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The Fund Fee Bill is In the Mail' Mutual Fund Summit Focuses on Fees, Hidden Costs

OXFORD, Miss. -- The mutual fund fee bill is in the mail. And it should spell out, in hard dollars and cents, all the hidden costs of mutual funds, including 12b-1 fees. And these total costs can be so significant that in some cases they are several times greater than the fund's stated expense ratio.

That was the consensus from the majority of panelists on The Mutual Fund Summit here a week ago, which attracted 11 lawmakers, regulators and industry leaders, including Investment Company Institute Chairman Paul Haaga and SEC Director of the Division of Investment Management Paul Roye. The event took place just a day after the Zero Alpha Group released a report showing that brokerage commissions average 27 basis points (see related story, page 5.)

The SEC is going to propose the dollars-and-cents rule next month, Roye said, also laying out a number of new proposals that the Commission has slated for upcoming months and weeks (see chart). Charges against negligent fund directors, a total ban on directed brokerage agreements, quarterly disclosure of portfolios and a complete justification of fund fees by fund chairmen in annual reports, are just a few of the important measures on the slate.

SEC Commissioner Harvey J. Goldschmid said after the meeting that the Commission will propose barring 12b-1 fees altogether, although during the panel discussion, Roye said the fees have proven a much better alternative to broker-sold funds for investors than the front-end costs of 8% or more that existed before 12b-1's were introduced in 1980 (see MME 1/26/04, 1/5/04).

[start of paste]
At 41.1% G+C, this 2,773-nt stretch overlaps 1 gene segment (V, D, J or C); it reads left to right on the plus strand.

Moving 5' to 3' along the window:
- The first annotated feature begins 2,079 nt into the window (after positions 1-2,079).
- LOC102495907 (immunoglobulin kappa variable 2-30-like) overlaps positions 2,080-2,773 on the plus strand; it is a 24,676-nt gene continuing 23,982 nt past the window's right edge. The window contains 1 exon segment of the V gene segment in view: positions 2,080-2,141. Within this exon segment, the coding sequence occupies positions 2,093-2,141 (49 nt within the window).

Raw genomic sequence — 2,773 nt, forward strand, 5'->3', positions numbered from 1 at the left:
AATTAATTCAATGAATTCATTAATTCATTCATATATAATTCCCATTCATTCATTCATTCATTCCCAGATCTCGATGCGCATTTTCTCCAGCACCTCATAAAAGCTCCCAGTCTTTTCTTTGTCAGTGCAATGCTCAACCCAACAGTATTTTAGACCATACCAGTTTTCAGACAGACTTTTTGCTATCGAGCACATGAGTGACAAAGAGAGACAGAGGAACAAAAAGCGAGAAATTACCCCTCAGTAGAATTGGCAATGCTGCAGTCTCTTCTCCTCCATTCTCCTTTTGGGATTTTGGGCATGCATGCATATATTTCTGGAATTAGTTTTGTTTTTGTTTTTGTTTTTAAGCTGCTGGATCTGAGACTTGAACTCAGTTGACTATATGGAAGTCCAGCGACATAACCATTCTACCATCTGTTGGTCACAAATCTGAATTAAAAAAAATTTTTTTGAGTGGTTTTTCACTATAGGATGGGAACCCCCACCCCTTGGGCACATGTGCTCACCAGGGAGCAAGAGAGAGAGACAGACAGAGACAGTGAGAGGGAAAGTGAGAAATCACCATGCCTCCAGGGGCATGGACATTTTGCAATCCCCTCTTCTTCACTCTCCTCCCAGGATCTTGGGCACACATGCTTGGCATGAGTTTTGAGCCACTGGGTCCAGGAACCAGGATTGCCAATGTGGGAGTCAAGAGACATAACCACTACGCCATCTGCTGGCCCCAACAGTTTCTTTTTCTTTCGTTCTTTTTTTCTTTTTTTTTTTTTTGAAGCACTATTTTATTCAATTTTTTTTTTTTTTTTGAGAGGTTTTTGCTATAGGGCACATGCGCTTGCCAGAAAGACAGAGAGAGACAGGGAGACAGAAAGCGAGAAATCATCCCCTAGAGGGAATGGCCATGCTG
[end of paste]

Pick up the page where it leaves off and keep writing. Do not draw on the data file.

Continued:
The debate over mutual fund fees has become almost as heated as the debate over taxes, said summit panelist Don Phillips, managing director of Morningstar. "But at least with taxes, you get a bill," Phillips said.

"If everyone's charging an unreasonable amount, they all look reasonable," added Barbara Roper, director of investor protection, Consumer Federation of America, in calling for more meaningful fee transparency.

House Financial Services Senior Counsel Linda Dallas Rich and Vanguard founder Jack Bogle were also among the 11 speakers who gathered in the Deep South. The meeting was held under the auspices of Fund Democracy founder and President Mercer Bullard, a professor of law at the University of Mississippi.

And while the ongoing debates being spawned from the mutual fund scandal over fund transparency, fees, selling practices and trading abuses are resulting in a host of unprecedented new regulations for the industry, Roye stressed that the SEC is not interested in throwing a slew of additional information at investors. Rather, the SEC wants to be sure that investors understand the fee, performance and holding information that fund companies give to them, Roye said.

Roper concurred that this is the right way to go, particularly since mutual funds are a type of product that "competes to be sold. It doesn't compete to be bought." She characterized this as "a large part of the industry's problem."

Taking Stabs at One Another

Haaga thanked Bullard for gathering the august group of his co-panelists, noting how the group, regulators and industry leaders alike, rarely meet but often take stabs at one another in the press, a comment that inspired laughs from the packed audience of professors, law students and members of the national press. Bullard himself is scheduled to testify before Congress on the scandal in March.

Perhaps the reason Bullard had such success in attracting the 11 headliners, besides the fact he was formerly assistant chief counsel at the SEC, was this mixture of tensions in the room. Also speaking on the panel were: Barry Barbash, former SEC director of the division of investment management and now a partner with Shearman & Sterling in Washington; Craig Tyle, general counsel at the ICI; John W. Rogers, Jr., chairman and CEO of Ariel Capital Management; and Erik R. Sirri, associate professor of finance at Babson College.

But common among all of the panelists, Bullard noted, is the aspiration for "America's favorite retirement vehicle, a great institution, a great industry, to provide the best service it can for America's investors."

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